The domino theory was an element of American international politics from the 1950s until the end of the Cold War. It was the reason why there was such an emphasis on stopping socialist and Communist governments around the world.
The foundation of the domino theory was this: if one nation would be allowed to fall into Communism or socialism, then additional governments surrounding that nation would also convert their governments in a similar way.
This theory is what was used to justify American intervention into the politics of other nations around the world, including the Korean War.
When Was the Domino Theory Created?
President Dwight D. Eisenhower presented the domino theory for the first time on the global stage during a 1954 press conference.
“Finally,” he said, “you have broader considerations that might follow what you would call the ‘falling domino’ principle. You have a row of dominoes set up. You knock over the first one and what will happen to the last one is the certainty that it will go over very quickly.
“You could have a beginning of a disintegration that would have the most profound influences.”
Moving from Vietnam to the Cold War
Unlike the Vietnam War, the Cold War wasn’t a physical conflict. It was a state of political tension that existed between the Soviet Union and its satellites and the United States and its allies, including NATO.
Although there isn’t a formal “start” to the Cold War, the Truman Doctrine, which vowed to give aid to nations that were threatened by Soviet expansion, is believed to have been the beginning of this political tension. It would remain in place until the Soviet Union collapsed in 1991.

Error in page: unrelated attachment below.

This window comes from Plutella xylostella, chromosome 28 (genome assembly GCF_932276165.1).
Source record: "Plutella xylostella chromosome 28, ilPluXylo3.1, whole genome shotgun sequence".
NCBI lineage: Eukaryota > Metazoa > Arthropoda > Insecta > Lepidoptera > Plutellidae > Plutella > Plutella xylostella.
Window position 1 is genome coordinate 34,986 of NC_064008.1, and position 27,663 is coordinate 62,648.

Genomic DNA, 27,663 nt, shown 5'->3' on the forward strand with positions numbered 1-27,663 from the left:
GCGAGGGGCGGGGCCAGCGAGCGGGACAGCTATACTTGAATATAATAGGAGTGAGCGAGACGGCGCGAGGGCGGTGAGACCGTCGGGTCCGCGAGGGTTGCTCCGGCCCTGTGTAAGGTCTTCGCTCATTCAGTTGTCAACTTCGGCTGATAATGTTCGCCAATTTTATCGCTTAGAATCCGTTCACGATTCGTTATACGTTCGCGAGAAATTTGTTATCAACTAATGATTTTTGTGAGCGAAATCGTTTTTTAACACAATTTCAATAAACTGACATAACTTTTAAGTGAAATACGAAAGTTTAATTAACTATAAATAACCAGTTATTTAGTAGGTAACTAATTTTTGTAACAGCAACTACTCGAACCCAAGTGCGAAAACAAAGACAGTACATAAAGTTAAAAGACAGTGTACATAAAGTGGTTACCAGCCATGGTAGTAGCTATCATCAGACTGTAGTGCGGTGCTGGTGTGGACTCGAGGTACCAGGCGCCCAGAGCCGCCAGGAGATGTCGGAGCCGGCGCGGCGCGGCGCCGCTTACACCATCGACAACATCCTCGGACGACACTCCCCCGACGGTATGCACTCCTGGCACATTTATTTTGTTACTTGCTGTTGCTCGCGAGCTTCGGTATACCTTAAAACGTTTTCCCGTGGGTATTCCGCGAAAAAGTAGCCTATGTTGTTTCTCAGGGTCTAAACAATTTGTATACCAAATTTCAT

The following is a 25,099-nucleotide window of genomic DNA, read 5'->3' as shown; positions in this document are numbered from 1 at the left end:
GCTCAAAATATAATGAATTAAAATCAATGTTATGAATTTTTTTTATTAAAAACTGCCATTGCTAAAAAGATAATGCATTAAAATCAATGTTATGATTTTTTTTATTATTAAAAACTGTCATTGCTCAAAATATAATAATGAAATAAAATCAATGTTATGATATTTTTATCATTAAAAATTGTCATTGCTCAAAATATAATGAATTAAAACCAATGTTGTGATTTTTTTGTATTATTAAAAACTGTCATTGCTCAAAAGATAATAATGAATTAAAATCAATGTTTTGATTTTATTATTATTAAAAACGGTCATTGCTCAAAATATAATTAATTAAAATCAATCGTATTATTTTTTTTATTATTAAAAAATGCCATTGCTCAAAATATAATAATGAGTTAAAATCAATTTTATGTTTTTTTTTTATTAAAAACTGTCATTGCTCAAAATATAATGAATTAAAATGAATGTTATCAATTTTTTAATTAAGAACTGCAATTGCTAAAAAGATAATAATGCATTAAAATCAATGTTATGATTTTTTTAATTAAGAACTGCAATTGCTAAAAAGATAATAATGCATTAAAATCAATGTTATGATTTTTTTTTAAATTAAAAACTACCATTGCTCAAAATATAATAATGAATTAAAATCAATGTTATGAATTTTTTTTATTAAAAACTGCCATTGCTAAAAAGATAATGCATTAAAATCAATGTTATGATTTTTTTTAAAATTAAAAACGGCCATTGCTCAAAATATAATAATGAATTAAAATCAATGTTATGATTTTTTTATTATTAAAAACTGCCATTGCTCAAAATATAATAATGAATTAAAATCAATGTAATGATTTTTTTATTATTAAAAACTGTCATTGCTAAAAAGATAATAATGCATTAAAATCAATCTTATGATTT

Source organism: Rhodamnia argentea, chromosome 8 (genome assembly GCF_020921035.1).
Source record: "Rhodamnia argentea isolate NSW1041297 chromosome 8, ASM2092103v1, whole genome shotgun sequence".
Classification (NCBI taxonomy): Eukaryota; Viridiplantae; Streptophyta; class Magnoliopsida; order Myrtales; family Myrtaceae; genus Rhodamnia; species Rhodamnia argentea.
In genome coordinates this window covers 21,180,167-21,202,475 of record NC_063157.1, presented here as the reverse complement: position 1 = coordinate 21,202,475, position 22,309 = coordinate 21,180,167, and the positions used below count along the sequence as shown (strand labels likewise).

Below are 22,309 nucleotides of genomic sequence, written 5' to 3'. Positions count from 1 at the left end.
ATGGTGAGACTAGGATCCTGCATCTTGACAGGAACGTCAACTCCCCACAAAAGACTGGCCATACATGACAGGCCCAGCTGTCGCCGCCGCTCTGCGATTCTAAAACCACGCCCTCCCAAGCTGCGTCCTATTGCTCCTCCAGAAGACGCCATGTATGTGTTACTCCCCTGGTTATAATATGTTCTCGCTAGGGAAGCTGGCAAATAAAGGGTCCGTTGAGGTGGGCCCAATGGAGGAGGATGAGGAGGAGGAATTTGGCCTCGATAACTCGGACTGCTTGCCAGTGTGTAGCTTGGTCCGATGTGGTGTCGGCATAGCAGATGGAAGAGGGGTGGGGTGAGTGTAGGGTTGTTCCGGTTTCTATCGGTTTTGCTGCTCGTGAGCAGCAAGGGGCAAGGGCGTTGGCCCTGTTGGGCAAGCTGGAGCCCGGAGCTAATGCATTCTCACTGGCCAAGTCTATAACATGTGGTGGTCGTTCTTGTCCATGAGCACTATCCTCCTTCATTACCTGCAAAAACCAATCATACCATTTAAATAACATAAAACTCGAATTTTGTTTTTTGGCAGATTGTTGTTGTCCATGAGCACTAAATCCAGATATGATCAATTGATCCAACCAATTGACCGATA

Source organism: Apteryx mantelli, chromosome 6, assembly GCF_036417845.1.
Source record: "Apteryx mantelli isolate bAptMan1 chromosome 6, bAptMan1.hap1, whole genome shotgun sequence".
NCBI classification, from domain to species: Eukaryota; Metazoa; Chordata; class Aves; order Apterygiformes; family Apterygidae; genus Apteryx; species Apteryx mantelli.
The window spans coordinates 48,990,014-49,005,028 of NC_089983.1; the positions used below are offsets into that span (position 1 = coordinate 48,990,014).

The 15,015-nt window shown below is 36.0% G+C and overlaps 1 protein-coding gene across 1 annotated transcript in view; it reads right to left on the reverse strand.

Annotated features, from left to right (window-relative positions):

The reason for the Truman Doctrine was simple: if more sovereign nations were brought under the control of the Soviet Union, then Communism would have an opportunity to continue spreading westward. The domino effect could plunge Europe into another state of war, which in the late 1940s, would be a disaster since it was still trying to recover from the immense devastation of World War II.
After the domino theory was stated as part of official US policy, it became the foundation of numerous political actions that involved the USSR. Proxy wars between the two sides would be fought. The Cuban Missile Crisis was part of that process. There was a great fear that one superpower would attempt to take over the other, so both moved to stop that process from being able to move forward.
In December 1991, the Soviet Union, along with Communist governments in Cambodia, Mongolia, and Yemen, were formally dissolved. Although the domino effect didn’t happen as predicted, it did wind up leaving the United States as the only remaining superpower.
The Problem with the Domino Theory
In the Cold War, the Vietnam War, and other applications of the domino theory, the primary problem with the idea is that it fails to account for the people of each nation. It automatically assumes that if socialism or Communism has a victory, other nations in the region will quickly follow suit.
The domino theory was born out of the idea that Communist governments wanted to create a system of global Communism that everyone would be forced to follow. In reality, many nations were simply wanting to gain independence. Once that was achieved, they stayed within their borders and did not attempt to influence the rest of the world.
In the aftermath of the Vietnam War, only Cambodia and Laos would convert to Communism. The rest of Southeast Asia remained outside of Communist control.
A New Cold War and Another Domino Theory
Relations between the US and Russia are at a similar state of tension as they were during the first Cold War. Another domino theory is fueling this distrust between the two nations, but this time it involves Syria. The US believes that allowing the Syrian government to stay in power could cause a domino effect on the rest of the Middle East that could harm its allies.
Russia believes that if the US has their way, the domino effect in the region could affect their allies. So, once again, both sides are battling a proxy war against one another, but this time it is a civil war.
In the past, the domino theory has proven to be more of an apocalyptic prediction than what really occurred. The US clearly won the first Cold War as the dissolution of the Soviet state finished that era of history. In this new era, only time will tell if the domino theory will hold up to scrutiny.